Ireland is well accustomed to coming top of tourism lists but this one is slightly more unusual.

There’s nothing worse than trekking through the Irish countryside or hiking through the hills only to find yourself caught short and rushing back to find somewhere you can spend a penny. (If you're not comfortable with just embracing the great outdoors, that is!)

Well, if you’re lucky enough to find yourself in Gougane Barra Forest Park when nature calls then there’s no need to fret about some Trainspotting-style cesspool awaiting you, as their restroom has been declared one of the best in the world.

According to Lonely Planet and their latest publication “Toilet’s: A Spotter’s Guide,” the toilets at Gougane Barra in Co. Cork are world class, making the top 100 restrooms from around the world.

The only Irish toilet to make the list, Lonely Planet states: “Gougane Barra in Co Cork, Ireland, has been a retreat from the cruel world and a spot for quiet contemplation — since St Finbarr established an island monastery on the lake during the sixth century.”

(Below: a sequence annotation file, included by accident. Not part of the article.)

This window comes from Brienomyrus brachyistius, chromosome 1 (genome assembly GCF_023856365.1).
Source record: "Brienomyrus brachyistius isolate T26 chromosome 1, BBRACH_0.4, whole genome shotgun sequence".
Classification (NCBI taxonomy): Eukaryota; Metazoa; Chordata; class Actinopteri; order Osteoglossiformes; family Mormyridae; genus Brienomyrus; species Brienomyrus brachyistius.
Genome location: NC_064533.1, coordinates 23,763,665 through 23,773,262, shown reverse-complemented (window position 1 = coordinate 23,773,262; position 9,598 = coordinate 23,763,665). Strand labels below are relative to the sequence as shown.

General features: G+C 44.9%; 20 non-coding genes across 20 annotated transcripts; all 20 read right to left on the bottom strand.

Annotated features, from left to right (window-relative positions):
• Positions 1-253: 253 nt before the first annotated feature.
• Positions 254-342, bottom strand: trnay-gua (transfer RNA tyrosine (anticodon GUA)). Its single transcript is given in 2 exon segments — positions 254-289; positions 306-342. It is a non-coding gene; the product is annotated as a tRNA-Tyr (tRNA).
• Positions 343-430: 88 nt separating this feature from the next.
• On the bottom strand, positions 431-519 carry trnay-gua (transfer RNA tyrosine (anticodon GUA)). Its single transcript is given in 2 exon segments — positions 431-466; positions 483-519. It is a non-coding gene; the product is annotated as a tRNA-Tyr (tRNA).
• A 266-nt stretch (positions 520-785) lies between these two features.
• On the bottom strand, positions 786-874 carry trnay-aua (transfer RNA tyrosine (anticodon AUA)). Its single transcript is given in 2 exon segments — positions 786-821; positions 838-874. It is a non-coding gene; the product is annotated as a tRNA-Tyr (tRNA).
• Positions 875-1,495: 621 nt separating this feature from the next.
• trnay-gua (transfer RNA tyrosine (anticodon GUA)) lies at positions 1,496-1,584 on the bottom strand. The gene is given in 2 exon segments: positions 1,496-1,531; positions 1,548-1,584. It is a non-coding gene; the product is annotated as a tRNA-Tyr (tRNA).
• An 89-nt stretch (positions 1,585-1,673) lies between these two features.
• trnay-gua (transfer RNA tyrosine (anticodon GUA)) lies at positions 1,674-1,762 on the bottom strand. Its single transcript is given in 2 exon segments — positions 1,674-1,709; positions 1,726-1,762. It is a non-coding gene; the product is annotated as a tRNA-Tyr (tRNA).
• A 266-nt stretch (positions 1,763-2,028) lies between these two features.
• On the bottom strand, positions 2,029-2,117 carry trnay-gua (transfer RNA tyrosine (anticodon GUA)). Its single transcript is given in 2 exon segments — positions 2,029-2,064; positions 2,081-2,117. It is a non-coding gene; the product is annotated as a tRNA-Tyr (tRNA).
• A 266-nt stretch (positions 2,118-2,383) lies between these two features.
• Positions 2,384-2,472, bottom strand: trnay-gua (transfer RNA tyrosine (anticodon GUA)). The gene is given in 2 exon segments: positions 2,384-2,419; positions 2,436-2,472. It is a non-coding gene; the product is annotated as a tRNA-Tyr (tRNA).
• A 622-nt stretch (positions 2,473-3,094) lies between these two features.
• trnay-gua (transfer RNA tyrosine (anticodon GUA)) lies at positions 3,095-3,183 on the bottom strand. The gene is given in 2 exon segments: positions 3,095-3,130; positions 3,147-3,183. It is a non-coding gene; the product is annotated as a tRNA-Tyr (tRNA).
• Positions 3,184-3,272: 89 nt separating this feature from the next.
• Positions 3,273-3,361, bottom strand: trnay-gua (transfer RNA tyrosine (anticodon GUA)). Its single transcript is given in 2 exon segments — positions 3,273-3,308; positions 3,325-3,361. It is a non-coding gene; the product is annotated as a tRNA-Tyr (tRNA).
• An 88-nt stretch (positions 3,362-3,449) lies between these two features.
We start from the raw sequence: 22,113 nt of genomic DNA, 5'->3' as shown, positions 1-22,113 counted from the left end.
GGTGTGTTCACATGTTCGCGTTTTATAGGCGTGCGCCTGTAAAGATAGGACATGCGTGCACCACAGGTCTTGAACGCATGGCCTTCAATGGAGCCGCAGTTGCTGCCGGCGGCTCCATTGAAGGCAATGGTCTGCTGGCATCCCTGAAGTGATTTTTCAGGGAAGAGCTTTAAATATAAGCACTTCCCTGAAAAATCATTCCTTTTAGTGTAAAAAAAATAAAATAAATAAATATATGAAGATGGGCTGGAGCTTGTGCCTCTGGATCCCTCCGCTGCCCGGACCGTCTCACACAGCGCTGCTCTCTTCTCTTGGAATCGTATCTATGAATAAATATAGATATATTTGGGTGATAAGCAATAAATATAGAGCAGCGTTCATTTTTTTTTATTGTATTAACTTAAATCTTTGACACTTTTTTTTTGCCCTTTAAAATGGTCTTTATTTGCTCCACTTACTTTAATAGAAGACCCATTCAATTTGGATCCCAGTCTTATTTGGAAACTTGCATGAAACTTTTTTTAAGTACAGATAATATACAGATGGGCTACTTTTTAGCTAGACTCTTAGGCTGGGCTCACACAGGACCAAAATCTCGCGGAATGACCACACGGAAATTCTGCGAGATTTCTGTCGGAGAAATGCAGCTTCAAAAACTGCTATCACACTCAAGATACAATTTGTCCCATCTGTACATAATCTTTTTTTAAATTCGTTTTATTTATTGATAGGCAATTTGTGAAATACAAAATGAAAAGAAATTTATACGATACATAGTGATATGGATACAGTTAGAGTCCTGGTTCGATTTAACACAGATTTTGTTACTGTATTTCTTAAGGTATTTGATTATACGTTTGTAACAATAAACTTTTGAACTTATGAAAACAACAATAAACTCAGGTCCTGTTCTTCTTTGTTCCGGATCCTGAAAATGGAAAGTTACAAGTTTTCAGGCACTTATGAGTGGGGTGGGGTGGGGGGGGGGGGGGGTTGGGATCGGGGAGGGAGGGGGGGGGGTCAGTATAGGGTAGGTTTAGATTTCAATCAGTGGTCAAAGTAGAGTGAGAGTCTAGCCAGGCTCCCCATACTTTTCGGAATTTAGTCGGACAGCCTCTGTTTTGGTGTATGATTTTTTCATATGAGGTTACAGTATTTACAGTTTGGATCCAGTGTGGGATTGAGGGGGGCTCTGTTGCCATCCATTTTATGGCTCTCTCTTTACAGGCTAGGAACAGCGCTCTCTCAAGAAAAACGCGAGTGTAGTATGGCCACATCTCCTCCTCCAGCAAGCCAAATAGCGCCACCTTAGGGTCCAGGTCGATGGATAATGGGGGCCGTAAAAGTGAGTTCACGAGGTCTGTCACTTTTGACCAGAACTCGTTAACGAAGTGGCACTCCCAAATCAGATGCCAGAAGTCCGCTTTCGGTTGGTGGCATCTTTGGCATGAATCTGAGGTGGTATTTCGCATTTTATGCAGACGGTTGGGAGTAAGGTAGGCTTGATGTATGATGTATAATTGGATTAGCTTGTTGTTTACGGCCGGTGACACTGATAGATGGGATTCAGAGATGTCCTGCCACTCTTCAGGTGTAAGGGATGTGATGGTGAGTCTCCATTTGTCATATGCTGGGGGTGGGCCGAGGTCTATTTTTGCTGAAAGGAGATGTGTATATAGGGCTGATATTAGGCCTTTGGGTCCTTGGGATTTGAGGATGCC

“These thatched toilets, tucked away in the forest park, continue that tradition.”

Gougane Barra is a 1,000-acre forest park where the River Lee rises before making its way towards Cork City and the ocean.

Known for its remarkable scenery, Gougane Barra was once the home of St. Finbarr, patron saint of Cork, who founded his early Christian monastery on an island in Gougane Barra lake. There is still a small church on this island which is only connected to the mainland through a causeway.

A collection of the most “stunning lavatories” from around the world, Lonely Planet’s “Toilet’s: A Spotter’s Guide” describes each and every one of what they believe are the top 100 bathrooms.

“As any experienced traveller knows, you can tell a whole lot about a place by its bathrooms,” it states.

“Whatever you prefer to call them — lavatory, loo, bog, khasi, thunderbox, dunny, washroom, or water closet — toilets are a window into the soul of a destination.”

Among the other bathrooms included on the list were lobster loos in Wellington, New Zealand; a prototype space toilet, the ‘Tardis’ in Warmley in Gloucestershire; a hi-tech interactive loo in Tokyo; and a remote jungle toilet in Laos.

H/T: The Irish Post.